________________ CM . . . . Volume XXI Number 3 . . . . September 19, 2014


Throwaway Girl.

Kristine Scarrow.
Toronto, ON: Dundurn, 2014.
184 pp., trade pbk., PDF & EPub, $12.99 (pbk), 12.99 (PDF), $8.99 (Epub).
ISBN 978-1-4597-1407-6 (pbk), ISBN 978-1-4597-1409-0 (EPub), ISBN 978-1-4597-1408-3 (PDF).

Grades 6-8 / Ages 11-13.

Review by Charlotte Duggan.

**½ /4

Reviewed from Advance Reading Copy.



I think of the pain of losing Luke and Shelley and how robbed I feel. I think of how each day feels meaningless. I even think of the fact that Stephanie is right. They aren't coming back. But I must still hold onto everything we had. I must believe that even though they were taken from me, I was worthy of them. Because if I don't, I may never survive.

Throwaway Girl, Saskatoon writer Kristine Scarrow's first novel, tells the story of Bernice, or Andy as she is called, a young girl who was taken from her abusive mother. Andy has lived in foster homes and on the street and finally in Haywood house, a group home for adolescent girls. Now about to turn 18 and set out on her own, she reflects on her life. As Andy's narrative switches between the past and the present, readers see who this young woman is and what has brought her here.

      Andy remembers being six years old and sitting by the window anxiously waiting for her mother to come home. She is hungry. She remembers feeling nervous but hopeful. She has scrubbed the dingy apartment as well as she can, and she's wearing her best and only dress. Surely her mother will see what a good girl she is and be happy. But Andy's mom is a drug addict - she is unpredictable and prone to violence. When her mother finally stumbles through the door, reeking of vomit and clearly high, she does not praise Andy's housekeeping efforts but instead flies into a rage, strikes Andy across the face and throws a crushed and soggy toaster strudel at the hungry little girl. Andy's beautiful fantasy of motherly love is crushed, again.

      This is the only detailed account of life with mother that Andy provides, and so it serves as an emblem of what home means for Andy, and it explains why she is so desperate for love and approval. As readers, we anticipate that Andy's understanding of herself and of the world will be connected to these early years in the home of her abusive, drug addicted mother. In many ways, Scarrow meets our expectations. But while Andy's actions and reactions to what life hurls at her are mostly steered by her need to be loved, there is a significant weakness in the exposition of Andy's character. Andy's relationship with her mother, surely the most important and influential relationship of all, is barely explored.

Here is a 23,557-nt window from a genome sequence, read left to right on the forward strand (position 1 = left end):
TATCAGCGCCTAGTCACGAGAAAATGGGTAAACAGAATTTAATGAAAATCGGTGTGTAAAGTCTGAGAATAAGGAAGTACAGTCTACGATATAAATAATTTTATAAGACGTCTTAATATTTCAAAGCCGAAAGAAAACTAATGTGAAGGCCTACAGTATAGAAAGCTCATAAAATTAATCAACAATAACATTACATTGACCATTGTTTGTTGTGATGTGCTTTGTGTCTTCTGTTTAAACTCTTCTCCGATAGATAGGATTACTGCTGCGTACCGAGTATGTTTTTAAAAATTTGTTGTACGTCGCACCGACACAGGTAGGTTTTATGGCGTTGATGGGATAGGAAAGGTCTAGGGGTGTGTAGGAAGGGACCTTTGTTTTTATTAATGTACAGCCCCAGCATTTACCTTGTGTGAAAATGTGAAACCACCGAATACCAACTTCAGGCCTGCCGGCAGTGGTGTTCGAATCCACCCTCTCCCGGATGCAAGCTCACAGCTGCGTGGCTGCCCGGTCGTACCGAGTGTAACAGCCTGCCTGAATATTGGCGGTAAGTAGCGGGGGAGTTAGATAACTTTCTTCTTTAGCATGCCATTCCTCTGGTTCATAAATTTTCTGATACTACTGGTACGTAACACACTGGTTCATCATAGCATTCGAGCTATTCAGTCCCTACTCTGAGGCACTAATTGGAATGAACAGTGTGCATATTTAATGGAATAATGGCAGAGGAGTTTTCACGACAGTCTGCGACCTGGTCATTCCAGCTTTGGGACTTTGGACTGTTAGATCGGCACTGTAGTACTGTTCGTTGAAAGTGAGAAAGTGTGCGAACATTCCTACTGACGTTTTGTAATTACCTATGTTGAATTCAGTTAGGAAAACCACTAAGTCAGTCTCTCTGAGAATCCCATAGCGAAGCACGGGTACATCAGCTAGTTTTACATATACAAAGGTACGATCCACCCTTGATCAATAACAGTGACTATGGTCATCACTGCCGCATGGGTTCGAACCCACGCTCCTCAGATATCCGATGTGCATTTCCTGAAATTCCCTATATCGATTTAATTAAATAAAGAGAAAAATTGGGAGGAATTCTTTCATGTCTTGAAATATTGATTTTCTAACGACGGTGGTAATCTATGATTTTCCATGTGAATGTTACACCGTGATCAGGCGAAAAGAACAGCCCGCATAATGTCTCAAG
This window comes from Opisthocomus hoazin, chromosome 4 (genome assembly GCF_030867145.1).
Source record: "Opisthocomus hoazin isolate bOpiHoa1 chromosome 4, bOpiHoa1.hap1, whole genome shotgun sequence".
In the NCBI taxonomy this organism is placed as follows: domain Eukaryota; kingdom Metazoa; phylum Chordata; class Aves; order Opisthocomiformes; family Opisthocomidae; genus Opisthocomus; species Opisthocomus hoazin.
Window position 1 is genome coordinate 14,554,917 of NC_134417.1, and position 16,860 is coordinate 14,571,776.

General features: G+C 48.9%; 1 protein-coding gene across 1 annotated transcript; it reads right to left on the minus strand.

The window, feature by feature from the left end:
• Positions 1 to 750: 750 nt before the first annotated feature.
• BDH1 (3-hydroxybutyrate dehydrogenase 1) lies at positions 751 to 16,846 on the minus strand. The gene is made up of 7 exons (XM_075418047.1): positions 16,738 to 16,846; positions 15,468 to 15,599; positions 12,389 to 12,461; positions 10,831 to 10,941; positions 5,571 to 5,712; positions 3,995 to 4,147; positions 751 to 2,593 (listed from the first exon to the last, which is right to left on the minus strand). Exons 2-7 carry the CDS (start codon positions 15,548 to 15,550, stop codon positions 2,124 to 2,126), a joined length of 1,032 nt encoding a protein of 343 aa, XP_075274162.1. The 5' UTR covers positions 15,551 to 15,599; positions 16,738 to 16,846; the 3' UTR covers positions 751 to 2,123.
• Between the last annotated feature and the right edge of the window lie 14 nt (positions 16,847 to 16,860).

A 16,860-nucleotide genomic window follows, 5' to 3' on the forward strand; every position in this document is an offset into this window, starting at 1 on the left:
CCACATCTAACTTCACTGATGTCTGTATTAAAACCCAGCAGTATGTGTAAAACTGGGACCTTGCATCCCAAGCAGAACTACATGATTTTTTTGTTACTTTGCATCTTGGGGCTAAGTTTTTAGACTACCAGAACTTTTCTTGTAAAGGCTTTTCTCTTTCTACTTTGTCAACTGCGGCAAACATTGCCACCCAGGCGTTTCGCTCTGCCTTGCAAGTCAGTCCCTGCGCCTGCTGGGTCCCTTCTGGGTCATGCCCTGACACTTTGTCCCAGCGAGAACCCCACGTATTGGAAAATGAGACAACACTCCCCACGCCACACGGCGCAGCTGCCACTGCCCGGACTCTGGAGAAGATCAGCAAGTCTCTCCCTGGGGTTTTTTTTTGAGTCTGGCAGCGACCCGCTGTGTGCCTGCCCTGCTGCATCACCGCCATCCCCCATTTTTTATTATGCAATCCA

It is also hard to square some of the plot points of Throwaway Girl with the author's experience at Saskatchewan's Foster Family Association. No doubt the child welfare system is seriously flawed and children suffer horribly because of it. But is it an accurate reflection of the system to have teachers and administrators recognize and acknowledge a child in danger but do little more than stand in the hall and discuss it? Mrs. Duggleman, Andy's teacher, shows that she cares deeply about Andy and is very aware of how neglected she is. But it is not until Andy arrives at school with injuries she cannot hide that Mrs. Duggleman finally contacts a social worker. When help does arrive, it is swift and total. Andy is scooped up from school and taken to a foster family. She never returns to, or even visits, her mother again.